Welcome ladies and gentlemen. I'm Bob Davis with the Pacific Northwest National Laboratory, and I'd like to welcome you to today's webcast titled, LEDs, Can They Perform in a Performing Arts...

  9. EECBG Success Story: Shining Energy-Saving LEDs on Utah Starry...

    Energy Savers [EERE]

    LEDs across 14 rural communities. About 2,500 streetlights will be replaced and could save the town 20% to 50% on electricity bills. Learn more. Addthis Related Articles A...

  10. Digital Architecture for Driving Large LED Arrays with Dynamic Bus Voltage Regulation and Phase Shifted PWM

    E-Print Network [OSTI]

    Emitting Diodes (HB-LEDs) with improved system efficiency and reduced EMI. Key advantages are achieved - This paper introduces a digital architecture suitable for driving a large number of High Brightness Light

  11. Successful Selection of LED Streetlight Luminaires: Optimizing Illumination and Economic Performance

    Broader source: Energy.gov [DOE]

    This March 6, 2013 webcast reviewed the factors involved in successful selection of LED streetlight luminaires. Presenters Eric Haugaard of Cree Lighting and Chad Stalker of Philips Lumileds guided...

  12. Two PPPL-led teams win increased supercomputing time to study...

    Broader source: All U.S. Department of Energy (DOE) Office Webpages (Extended Search)

    Two PPPL-led teams win increased supercomputing time to study conditions inside fusion plasmas By John Greenwald January 9, 2014 Tweet Widget Google Plus One Share on Facebook...

  13. Veeco Develops a Tool to Reduce Epitaxy Costs and Increase LED Brightness

    Broader source: Energy.gov [DOE]

    With the help of DOE funding, Veeco is working on reducing epitaxy costs and increasing LED efficiency by developing a physical vapor deposition (PVD) tool for depositing aluminum nitride buffer layers on LED substrates. PVD, also known as "sputtering," is an alternative to metal-organic chemical vapor deposition (MOCVD). PVD is a purely physical process that involves plasma sputter bombardment rather than a chemical reaction at the surface to be coated, as in MOCVD.

  14. CALiPER Report 21.3: Cost-Effectiveness of Linear (T8) LED Lamps

    SciTech Connect (OSTI)

    Miller, Naomi J.; Perrin, Tess E.; Royer, Michael P.

    2014-05-27T23:59:59.000Z

    Meeting performance expectations is important for driving adoption of linear LED lamps, but cost-effectiveness may be an overriding factor in many cases. Linear LED lamps cost more initially than fluorescent lamps, but energy and maintenance savings may mean that the life-cycle cost is lower. This report details a series of life-cycle cost simulations that compared a two-lamp troffer using LED lamps (38 W total power draw) or fluorescent lamps (51 W total power draw) over a 10-year study period. Variables included LED system cost ($40, $80, or $120), annual operating hours (2,000 hours or 4,000 hours), LED installation time (15 minutes or 30 minutes), and melded electricity rate ($0.06/kWh, $0.12/kWh, $0.18/kWh, or $0.24/kWh). A full factorial of simulations allows users to interpolate between these values to aid in making rough estimates of economic feasibility for their own projects. In general, while their initial cost premium remains high, linear LED lamps are more likely to be cost-effective when electric utility rates are higher than average and hours of operation are long, and if their installation time is shorter.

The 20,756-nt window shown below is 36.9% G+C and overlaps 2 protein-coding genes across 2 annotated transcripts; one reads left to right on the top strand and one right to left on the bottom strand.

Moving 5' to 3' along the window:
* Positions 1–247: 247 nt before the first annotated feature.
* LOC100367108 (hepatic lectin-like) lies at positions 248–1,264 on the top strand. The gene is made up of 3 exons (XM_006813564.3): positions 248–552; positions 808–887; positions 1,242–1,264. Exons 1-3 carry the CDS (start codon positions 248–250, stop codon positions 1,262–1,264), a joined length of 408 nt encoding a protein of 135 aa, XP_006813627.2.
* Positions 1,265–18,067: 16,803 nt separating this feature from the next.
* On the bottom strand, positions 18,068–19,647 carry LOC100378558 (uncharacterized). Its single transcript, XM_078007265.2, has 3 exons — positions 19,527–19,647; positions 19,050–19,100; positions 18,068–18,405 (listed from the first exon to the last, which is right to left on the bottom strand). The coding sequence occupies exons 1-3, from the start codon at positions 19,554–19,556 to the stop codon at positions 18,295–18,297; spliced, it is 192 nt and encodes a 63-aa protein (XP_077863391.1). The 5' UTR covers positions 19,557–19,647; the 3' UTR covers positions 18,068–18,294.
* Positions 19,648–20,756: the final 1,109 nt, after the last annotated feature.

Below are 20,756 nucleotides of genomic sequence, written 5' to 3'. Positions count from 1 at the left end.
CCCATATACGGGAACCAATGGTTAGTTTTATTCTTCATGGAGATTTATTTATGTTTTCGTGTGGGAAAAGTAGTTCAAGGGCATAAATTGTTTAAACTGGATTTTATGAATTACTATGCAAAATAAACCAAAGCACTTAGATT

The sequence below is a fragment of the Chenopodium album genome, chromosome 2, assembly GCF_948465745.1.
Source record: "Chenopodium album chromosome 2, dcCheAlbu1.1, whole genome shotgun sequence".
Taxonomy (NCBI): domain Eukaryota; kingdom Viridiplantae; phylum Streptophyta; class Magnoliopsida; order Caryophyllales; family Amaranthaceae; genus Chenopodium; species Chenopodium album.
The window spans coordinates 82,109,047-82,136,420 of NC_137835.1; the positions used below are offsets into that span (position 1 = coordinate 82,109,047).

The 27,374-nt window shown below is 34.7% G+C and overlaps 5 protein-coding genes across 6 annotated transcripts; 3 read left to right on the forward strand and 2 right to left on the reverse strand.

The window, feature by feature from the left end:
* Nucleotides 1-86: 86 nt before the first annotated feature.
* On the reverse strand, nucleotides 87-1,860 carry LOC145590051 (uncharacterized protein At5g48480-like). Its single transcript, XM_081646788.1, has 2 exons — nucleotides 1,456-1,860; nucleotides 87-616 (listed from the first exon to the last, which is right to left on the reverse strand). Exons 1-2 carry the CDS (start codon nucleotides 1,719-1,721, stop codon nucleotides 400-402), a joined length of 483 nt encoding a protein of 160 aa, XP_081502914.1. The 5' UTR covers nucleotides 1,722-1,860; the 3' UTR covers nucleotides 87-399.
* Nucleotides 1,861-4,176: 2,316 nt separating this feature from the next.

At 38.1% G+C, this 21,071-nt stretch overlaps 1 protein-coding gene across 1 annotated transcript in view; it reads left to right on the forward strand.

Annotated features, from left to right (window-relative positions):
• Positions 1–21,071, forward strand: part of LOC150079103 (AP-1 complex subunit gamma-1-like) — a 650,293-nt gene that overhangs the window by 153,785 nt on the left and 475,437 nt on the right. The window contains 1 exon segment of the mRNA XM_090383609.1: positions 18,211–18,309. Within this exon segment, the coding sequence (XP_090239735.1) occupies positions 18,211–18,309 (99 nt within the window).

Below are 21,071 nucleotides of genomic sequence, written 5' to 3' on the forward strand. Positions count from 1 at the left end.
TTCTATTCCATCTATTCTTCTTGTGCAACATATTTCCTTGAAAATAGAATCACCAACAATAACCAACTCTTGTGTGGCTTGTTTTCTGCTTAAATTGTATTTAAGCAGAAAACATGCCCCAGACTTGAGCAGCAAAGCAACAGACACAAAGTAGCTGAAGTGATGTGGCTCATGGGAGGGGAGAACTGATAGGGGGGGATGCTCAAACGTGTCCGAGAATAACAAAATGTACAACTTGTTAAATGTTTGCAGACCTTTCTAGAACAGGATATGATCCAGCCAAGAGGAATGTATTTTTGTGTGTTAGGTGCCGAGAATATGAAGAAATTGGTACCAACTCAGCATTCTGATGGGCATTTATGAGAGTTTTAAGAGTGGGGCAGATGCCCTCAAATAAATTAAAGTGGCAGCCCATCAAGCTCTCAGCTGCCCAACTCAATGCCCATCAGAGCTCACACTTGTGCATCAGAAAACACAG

15. Assessment of LED Technology in Ornamental Post-Top Luminaires (Host Site: Sacramento, CA)

    SciTech Connect (OSTI)

    Tuenge, Jason R.

    2011-12-01T23:59:59.000Z

    The DOE Municipal Solid-State Street Lighting Consortium has evaluated four different LED replacements for existing ornamental post-top street lights in Sacramento, California. The project team was composed of the City and its consultant, PNNL (representing the Consortium), and the Sacramento Municipal Utility District. Product selection was finalized in March 2011, yielding one complete luminaire replacement and three lamp-ballast retrofit kits. Computer simulations, field measurements, and laboratory testing were performed to compare the performance and cost-effectiveness of the LED products relative to the existing luminaire with 100 W high-pressure sodium lamp. After it was confirmed the LED products were not equivalent to HPS in terms of initial photopic illumination, the following parameters were scaled proportionally to enable equitable (albeit hypothetical) comparisons: light output, input wattage, and pricing. Four replacement scenarios were considered for each LED product, incorporating new IES guidance for mesopic multipliers and lumen maintenance extrapolation, but life cycle analysis indicated cost effectiveness was also unacceptable. Although LED efficacy and pricing continue to improve, this project serves as a timely and objective notice that LED technology may not be quite ready yet for such applications.

  16. Research on optimization of cooling structure of LED element (The 2nd report)

    SciTech Connect (OSTI)

    Kobayashi, T.; Sakate, Y. [Department of Electronics and Control Engineering, Tsuyama National College of Technology, Okayama (Japan); Hashimoto, R. [Collaborative Research Center, Hiroshima University, Hiroshima (Japan); Takashina, T. [International Industry Academia Collaboration Division, Hiroshima University, Hiroshima (Japan); Kanematsu, H. [Department of Materials Science and Engineering, Suzuka National College of Technology, Mie (Japan); Utsumi, Y. [Laboratory of Advanced Science and Technology for Industry, University of Hyogo, Hyogo (Japan)

    2014-02-20T23:59:59.000Z